Her symptoms initially improved but there was a recrudescence of the same symptoms prompting a return to the hospital outpatient clinic. Again, medications for control of symptoms were prescribed and no antibiotics.

Two weeks before her current presentation, the URTI symptoms had completely resolved and she was feeling otherwise well.

However, after several days, her left knee began to hurt and she found it difficult to walk properly. There was no apparent swelling of the joint or preceding injury as mentioned by the patient.

A reddish-blue eruption began to emerge on her arms, legs and trunk. The eruption was composed of apparently very small areas of haemorrhage which were non-blanching and over approx 1-2m in diameter. The worse affected areas were her lower limbs. She also described other areas erupting after scratching her skin.

She denied visual disturbance, headaches, rectal bleeding or haematuria. Her other joints were non-painful.

She had described noticing blood in her mouth when cleaning her teeth and recent nose bleeds when blowing her nose hard several days before admission.

Previous medical history was nothing in particular apart from seasonal rhinitis.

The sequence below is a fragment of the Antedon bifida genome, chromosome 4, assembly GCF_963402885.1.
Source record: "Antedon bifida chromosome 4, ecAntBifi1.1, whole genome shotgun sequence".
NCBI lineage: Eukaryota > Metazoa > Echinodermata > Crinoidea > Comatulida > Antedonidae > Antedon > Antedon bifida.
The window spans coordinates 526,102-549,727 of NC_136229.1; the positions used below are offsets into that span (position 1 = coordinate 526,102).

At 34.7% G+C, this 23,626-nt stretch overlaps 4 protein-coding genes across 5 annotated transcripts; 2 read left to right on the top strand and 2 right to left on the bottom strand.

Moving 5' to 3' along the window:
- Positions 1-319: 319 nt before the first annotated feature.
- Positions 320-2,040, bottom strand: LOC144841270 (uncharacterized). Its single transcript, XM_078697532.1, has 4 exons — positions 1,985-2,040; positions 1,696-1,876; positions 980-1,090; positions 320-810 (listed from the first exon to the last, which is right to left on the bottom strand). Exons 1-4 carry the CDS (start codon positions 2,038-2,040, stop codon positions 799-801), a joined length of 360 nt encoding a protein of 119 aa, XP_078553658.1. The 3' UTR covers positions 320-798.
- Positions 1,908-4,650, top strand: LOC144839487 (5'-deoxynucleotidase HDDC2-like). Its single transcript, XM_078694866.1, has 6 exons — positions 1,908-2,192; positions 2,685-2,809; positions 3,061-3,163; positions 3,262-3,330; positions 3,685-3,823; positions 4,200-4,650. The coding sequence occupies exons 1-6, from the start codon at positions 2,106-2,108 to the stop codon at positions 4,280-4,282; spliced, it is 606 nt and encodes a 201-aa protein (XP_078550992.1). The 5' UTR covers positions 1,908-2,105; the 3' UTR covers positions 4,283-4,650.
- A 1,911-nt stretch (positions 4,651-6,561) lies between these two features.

She was taking no medications

She had no relevant family history and was a non-drinker and non-smoker.

On further questioning, she had no weight loss, a good appetite, no night sweats. No abdominal pains or other GI symptoms. In fact, she was otherwise feeling well.

On examination

Temp 36 C, Pulse 80 regular, BP 120/80, RR- 12, Sats 98% on RA. No Jaundice, Anaemia, Clubbing, Cyanosis, or Lymphadenopathy (JACCL)

She looked well but had a diffuse rash (as described above). Mouth- blue-black raised vesicle on the right lateral border of the tongue and on the buccal mucosa bilaterally. Elevation of the tongue revealed fresh blood in the lateral gutter at the junction of the floor of the mouth and the medial aspect of the gums.

CVS: JVP not raised. Heart sounds were normal. No evidence of DVT.

RESP: Percussion resonant, breath sounds vesicular.

ABDO: Soft, non-tender, no hepatosplenomegally. No ascites. Bowel sounds increased. Rectal examination not performed.